There are numerous ideas, theories and concepts related to the question of whether or not we are reborn in some form or another after the death of the body. Some of these ideas hold that the life we live here is simply a single lifetime with nothing preceding it, and nothing following. Others hold that the life has no lives preceding it, and after death we are then transported to a paradise of heaven, or a punishment of hell, or some kind of limbo of purgatory. For some, the after death state is “permanent”; while for others it is an interregnum preparatory to a re-entry into the world.
Among the theories that believe in a recurrent series of births, there are also many viewpoints and a diverse terminology. Sri Aurobindo discusses some of these terms and the concepts behind them: “In former times the doctrine used to pass in Europe under the grotesque name of transmigration which brought with it to the Western mind the humorous image of the soul of Pythagoras migrating, a haphazard bird of passage, from the human form divine into the body of a guinea-pig or an ass.”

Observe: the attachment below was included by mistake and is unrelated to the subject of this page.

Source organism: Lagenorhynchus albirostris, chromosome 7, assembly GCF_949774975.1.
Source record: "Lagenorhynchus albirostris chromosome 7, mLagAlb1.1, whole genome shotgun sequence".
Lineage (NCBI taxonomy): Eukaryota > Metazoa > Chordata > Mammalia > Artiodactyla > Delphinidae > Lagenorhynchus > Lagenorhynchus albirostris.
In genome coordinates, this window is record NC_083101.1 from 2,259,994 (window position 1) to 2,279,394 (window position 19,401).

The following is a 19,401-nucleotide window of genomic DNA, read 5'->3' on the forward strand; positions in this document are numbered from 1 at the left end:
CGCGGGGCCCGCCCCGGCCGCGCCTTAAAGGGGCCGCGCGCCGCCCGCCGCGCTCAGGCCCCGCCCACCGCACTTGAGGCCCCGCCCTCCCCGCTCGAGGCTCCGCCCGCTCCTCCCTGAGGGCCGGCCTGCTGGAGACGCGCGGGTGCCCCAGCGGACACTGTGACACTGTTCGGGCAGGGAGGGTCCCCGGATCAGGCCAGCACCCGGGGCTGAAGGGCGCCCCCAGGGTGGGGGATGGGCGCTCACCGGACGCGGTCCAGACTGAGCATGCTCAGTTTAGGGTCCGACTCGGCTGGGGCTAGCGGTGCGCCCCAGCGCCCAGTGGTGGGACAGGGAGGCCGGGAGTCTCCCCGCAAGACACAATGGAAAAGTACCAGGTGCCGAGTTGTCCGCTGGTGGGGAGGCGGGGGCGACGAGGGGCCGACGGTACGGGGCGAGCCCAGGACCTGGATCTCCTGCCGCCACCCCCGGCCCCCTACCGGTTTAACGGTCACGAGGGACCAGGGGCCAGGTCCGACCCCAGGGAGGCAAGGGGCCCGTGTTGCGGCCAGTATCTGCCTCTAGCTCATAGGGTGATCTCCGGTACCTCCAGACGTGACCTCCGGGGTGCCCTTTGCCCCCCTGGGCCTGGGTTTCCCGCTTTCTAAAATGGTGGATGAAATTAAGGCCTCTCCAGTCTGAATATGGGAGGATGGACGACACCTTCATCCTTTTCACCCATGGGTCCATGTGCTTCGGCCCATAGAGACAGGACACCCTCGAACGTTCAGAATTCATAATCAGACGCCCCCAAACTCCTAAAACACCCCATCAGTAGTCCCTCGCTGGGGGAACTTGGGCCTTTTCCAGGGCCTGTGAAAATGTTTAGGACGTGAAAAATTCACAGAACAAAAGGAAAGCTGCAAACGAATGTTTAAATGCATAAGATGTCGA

Alternatively, “The philosophical appreciation of the theory expressed itself in the admirable but rather unmanageable Greek word, metempsychosis, which means the insouling of a new body by the same psychic individual.”
“Reincarnation is the now popular term, but the idea in the word leans to the gross or external view of the fact and begs many questions.”
Sri Aurobindo’s own preference was to use the term “rebirth”, “…for it renders the sense of the wide, colourless, but sufficient Sanskrit term, punarjanma, “again-birth,” and commits us to nothing but the fundamental idea which is the essence and life of the doctrine.”
Sri Aurobindo, Rebirth and Karma, Section I, Chapter 1, Rebirth, pg. 3